One of the more popular herbs used as garnish is parsley, of which three types are grown in the United States: curled-leaf, a bright green variety that grows 8 to 14 inches tall; the stronger-flavored and hearty flat-leafed or Italian, which can grow up to three feet tall; and turnip-rooted, with flat leaves, which is often used for its root and cooked as a vegetable.

References: Herb Society of America, Ohio State University Extension, University of California- Davis, University of Minnesota Extension, Worldcrops.org


Seasonal Availability Chart


Alternaria leaf spot infections begin with the appearance of small brown flecks on parsley leaflets. Lesions may develop yellow halos as they expand in size and number.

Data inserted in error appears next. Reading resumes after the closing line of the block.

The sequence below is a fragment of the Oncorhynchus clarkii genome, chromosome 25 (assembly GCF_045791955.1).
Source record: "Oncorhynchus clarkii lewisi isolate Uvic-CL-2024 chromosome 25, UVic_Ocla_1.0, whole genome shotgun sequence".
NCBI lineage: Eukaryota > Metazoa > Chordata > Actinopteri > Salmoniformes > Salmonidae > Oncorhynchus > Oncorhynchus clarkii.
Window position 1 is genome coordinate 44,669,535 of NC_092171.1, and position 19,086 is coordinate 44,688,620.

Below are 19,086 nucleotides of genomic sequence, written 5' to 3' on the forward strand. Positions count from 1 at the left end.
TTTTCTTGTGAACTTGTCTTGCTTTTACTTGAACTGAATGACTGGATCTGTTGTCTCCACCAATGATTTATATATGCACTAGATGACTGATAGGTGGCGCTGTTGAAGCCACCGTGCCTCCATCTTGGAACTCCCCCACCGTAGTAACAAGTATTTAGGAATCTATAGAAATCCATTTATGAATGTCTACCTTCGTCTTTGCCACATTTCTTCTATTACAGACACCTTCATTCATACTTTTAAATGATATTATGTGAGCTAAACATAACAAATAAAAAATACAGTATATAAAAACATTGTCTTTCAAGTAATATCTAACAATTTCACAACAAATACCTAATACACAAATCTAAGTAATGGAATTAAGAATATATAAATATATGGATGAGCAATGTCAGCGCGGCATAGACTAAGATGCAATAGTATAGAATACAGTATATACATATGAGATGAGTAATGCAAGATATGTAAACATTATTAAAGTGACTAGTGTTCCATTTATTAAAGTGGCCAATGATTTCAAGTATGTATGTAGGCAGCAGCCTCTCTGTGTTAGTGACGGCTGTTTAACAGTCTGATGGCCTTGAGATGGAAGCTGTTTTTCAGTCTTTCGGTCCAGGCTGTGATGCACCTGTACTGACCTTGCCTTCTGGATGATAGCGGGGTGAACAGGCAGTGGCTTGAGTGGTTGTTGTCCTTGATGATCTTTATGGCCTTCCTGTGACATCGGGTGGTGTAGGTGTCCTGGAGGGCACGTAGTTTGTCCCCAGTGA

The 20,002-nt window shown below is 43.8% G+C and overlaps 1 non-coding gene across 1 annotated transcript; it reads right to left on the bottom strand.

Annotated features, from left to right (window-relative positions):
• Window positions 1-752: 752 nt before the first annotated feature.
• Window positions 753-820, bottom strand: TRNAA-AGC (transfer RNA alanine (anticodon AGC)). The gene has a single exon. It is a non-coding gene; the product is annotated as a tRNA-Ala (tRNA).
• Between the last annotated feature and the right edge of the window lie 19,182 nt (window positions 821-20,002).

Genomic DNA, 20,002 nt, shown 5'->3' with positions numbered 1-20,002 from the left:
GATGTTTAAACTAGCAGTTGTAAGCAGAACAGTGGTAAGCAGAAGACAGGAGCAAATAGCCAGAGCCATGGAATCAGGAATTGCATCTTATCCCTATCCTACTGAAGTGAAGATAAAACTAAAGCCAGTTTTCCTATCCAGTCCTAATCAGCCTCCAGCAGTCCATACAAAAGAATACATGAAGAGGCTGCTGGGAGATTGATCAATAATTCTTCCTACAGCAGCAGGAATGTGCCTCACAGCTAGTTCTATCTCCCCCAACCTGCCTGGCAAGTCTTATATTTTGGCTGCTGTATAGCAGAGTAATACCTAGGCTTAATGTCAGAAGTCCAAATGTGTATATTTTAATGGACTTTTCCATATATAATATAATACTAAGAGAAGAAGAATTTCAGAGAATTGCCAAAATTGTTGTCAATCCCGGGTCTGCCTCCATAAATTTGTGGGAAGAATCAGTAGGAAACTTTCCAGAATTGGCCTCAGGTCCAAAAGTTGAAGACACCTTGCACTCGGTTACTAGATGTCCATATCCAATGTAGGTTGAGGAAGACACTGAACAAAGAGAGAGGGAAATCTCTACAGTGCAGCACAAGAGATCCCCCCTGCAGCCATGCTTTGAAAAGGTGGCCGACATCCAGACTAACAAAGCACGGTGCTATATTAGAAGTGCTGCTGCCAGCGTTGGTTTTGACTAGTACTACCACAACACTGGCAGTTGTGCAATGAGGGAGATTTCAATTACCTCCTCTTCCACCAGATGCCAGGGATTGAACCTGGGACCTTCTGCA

With damping-off, seedlings may die at random or in rapidly lengthening sections of freshly seeded rows. Lesions may be observed well up on the petioles as well as at the soil line.

Initial symptoms of root rots are the progressive yellowing and browning of older, lower leaves. Ultimately, the entire plant may turn yellow, then necrotic, and die. Longitudinal, reddish cankers frequently develop on the taproots.

With septoria leaf spot, lesions appear as sunken brown foliar spots with gray centers. As lesions age, minute black specks distinguish Septoria leaf spot from alternaria leaf spot.

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